My wife says I’m a brand snob. I insist on buying a brand-name item even though a no-name brand may be just as good, and less expensive, she says.
I plead guilty, I guess, although not as guilty as I used to be. I would say my change in attitude is because of rising prices, but Jenny would say it’s better attributed to her common sense.
Jenny used to kid me about my insistence on a particular brand for everything from cheese crackers (Cheez-Its) to napkins (Vanity Fair) and jeans (Levis) to dress shirts (Brooks Brothers).
I admit I’m pretty stubborn, but I’ve budged a little. She’s talked me into some brand of soft napkins for a penny a piece at Sam’s Club. Of course, I have to buy a thousand at a time. A pantry shelf is stuffed with napkins.
Anyhow, the worth of a brand name has been a big topic around our house for the past several weeks. And it involves the most unlikely subject: patio chair cushions.
Here’s the story: Twenty-two years ago (that would be pre-Jenny), I bought a top-of-the-line patio set. It has a nice round table, an umbrella, and four high-back swivel rockers with big overstuffed cushions.
I love my patio rockers. They’re far more comfortable than the living-room sofa or anything else in the house. And they’re perfect for a late afternoon nap on a warm day.
Shortly after we were married 11 years ago, Jenny noticed the cushions were faded and needed to be replaced. So I went to the furniture store and ordered some new ones. She complained about the cost, but she got over it.
At least, until now. The patio set is still nice, no chipped paint, rust or anything. But you guessed it: The cushions have split and the filler is falling out.
I finally found an authorized dealer for the brand in Tupelo. When I got to the store, I noticed they didn’t have any of the sets in stock.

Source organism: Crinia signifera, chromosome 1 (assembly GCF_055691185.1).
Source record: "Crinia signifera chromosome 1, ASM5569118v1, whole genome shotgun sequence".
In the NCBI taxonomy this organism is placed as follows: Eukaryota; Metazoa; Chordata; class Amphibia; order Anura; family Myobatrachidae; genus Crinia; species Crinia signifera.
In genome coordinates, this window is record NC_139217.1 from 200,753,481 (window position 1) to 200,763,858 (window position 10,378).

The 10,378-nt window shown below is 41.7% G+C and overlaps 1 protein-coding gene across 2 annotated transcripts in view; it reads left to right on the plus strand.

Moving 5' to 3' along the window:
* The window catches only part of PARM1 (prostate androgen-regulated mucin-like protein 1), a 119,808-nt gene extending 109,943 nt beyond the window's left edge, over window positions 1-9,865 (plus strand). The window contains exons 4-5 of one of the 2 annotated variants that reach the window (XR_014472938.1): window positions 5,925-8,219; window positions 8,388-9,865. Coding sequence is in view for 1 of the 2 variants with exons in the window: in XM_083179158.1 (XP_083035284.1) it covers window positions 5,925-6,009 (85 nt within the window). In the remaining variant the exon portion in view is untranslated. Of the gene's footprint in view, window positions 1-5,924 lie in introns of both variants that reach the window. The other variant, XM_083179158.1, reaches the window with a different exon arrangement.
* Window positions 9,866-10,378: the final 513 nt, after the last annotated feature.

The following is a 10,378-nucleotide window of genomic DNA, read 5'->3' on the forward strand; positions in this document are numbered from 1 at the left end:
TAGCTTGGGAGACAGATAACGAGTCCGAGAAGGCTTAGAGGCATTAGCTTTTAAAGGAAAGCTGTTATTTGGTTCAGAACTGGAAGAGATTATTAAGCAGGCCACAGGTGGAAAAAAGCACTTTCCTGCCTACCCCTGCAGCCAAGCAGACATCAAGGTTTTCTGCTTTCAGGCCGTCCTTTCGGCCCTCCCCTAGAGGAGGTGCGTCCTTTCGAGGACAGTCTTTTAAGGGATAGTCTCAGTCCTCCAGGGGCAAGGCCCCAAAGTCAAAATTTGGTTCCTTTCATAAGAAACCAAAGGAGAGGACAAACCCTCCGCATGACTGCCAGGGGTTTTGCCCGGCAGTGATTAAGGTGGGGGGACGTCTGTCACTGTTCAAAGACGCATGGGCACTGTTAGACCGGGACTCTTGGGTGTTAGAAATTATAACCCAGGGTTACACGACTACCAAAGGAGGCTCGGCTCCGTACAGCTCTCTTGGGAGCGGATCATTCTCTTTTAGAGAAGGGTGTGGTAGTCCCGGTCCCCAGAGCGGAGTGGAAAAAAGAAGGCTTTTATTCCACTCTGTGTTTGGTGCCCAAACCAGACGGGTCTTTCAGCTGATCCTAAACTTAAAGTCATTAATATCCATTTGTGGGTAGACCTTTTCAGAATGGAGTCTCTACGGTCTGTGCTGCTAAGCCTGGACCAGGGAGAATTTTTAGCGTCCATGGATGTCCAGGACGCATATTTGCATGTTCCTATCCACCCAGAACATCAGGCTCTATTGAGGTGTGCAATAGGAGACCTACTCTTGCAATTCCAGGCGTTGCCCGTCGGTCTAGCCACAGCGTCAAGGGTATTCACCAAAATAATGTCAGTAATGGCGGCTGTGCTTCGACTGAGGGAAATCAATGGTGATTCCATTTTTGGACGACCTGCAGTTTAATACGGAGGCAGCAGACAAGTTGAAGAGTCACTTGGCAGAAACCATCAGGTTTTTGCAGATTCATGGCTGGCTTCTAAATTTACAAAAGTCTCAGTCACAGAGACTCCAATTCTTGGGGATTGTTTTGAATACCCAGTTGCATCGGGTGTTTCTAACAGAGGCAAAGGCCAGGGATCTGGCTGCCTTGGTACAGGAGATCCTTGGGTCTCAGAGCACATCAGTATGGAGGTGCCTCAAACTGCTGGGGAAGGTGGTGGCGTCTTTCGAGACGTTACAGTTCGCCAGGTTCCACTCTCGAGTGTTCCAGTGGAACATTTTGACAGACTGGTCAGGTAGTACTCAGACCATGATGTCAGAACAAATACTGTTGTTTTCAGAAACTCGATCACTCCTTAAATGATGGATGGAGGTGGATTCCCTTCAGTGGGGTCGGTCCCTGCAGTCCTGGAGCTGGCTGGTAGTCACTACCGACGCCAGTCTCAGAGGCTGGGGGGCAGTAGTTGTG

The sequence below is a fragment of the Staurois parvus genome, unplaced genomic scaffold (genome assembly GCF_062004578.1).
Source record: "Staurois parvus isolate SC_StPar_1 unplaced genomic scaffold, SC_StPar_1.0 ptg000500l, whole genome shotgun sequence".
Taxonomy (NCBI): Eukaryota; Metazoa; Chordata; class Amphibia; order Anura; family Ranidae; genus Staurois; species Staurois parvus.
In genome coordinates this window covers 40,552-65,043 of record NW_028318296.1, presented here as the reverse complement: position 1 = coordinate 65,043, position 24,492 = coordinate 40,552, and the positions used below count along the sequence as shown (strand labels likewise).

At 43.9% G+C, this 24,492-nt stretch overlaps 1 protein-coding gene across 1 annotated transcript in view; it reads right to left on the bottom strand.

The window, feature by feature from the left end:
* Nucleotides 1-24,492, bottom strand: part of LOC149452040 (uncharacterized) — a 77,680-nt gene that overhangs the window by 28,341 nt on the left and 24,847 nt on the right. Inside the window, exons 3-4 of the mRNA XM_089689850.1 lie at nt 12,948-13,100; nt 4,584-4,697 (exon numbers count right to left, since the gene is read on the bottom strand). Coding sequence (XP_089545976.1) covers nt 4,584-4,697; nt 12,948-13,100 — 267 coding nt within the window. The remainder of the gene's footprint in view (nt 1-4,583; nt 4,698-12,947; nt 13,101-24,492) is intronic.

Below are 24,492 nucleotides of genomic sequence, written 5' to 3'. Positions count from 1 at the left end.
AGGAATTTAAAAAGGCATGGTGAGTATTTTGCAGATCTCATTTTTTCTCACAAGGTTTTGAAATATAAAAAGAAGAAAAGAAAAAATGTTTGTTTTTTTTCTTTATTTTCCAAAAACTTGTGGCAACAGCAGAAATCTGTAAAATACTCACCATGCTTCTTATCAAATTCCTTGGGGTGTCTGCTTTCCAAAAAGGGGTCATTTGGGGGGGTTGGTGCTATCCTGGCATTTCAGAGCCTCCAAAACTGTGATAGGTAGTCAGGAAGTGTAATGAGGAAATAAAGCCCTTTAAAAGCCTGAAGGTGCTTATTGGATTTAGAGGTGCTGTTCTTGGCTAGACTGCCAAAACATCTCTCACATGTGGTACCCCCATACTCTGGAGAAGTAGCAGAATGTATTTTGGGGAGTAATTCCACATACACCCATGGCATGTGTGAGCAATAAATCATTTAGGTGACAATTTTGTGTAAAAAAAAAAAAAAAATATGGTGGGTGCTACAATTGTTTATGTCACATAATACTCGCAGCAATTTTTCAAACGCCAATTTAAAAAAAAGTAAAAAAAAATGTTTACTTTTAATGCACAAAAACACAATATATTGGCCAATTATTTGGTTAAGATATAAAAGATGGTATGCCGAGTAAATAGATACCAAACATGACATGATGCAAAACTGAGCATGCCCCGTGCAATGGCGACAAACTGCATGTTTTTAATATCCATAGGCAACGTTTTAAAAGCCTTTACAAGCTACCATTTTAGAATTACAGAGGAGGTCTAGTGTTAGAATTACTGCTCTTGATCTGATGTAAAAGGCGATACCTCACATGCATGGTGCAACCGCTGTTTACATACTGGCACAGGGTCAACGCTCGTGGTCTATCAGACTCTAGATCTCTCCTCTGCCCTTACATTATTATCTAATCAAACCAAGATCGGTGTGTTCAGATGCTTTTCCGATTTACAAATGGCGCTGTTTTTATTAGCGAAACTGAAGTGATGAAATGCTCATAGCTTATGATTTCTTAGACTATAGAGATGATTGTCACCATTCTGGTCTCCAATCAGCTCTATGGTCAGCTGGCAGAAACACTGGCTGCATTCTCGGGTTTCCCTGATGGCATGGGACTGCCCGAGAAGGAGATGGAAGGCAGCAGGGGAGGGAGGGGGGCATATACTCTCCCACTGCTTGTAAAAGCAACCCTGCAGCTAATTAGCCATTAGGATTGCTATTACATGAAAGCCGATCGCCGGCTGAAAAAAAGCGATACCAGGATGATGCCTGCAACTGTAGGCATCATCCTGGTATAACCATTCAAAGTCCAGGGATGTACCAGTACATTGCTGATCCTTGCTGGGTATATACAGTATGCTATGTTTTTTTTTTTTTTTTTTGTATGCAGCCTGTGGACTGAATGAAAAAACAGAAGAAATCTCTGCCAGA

“It’s become so expensive, no one buys it anymore,” the clerk said. “But we can order it.”
That’s not a good sign, I thought. I wonder how much replacement cushions will cost?
She showed me the company’s catalog. None of the sets looked like mine. She assured me cushions for any set the company ever had made could be special ordered. Just take a picture of the set and she would forward it to the company and get a price.
I found out how “special” the special ordering meant when the company sent the price. Even I, the brand snob, was taken aback. We could go to the beach for a week for less.
We shopped around and discovered that none of the standard replacement cushions available in stores fit this company’s furniture. How convenient for them, I thought.
The solution? We found a company in Texas that makes inexpensive cushions specifically to fit my patio rockers. I’ll be back to napping on the patio by the end of March.
I was telling Jenny about how much better I’ve gotten about not insisting on a top-of-the-line brand, when she mentioned that Kroger-brand cheese crackers taste as good as Cheez-Its.
Uh-oh. I should have kept my mouth shut.
T. Wayne Mitchell, publisher of the Gazette, can be reached by phone at 662-534-6321 or by e-mail at firstname.lastname@example.org.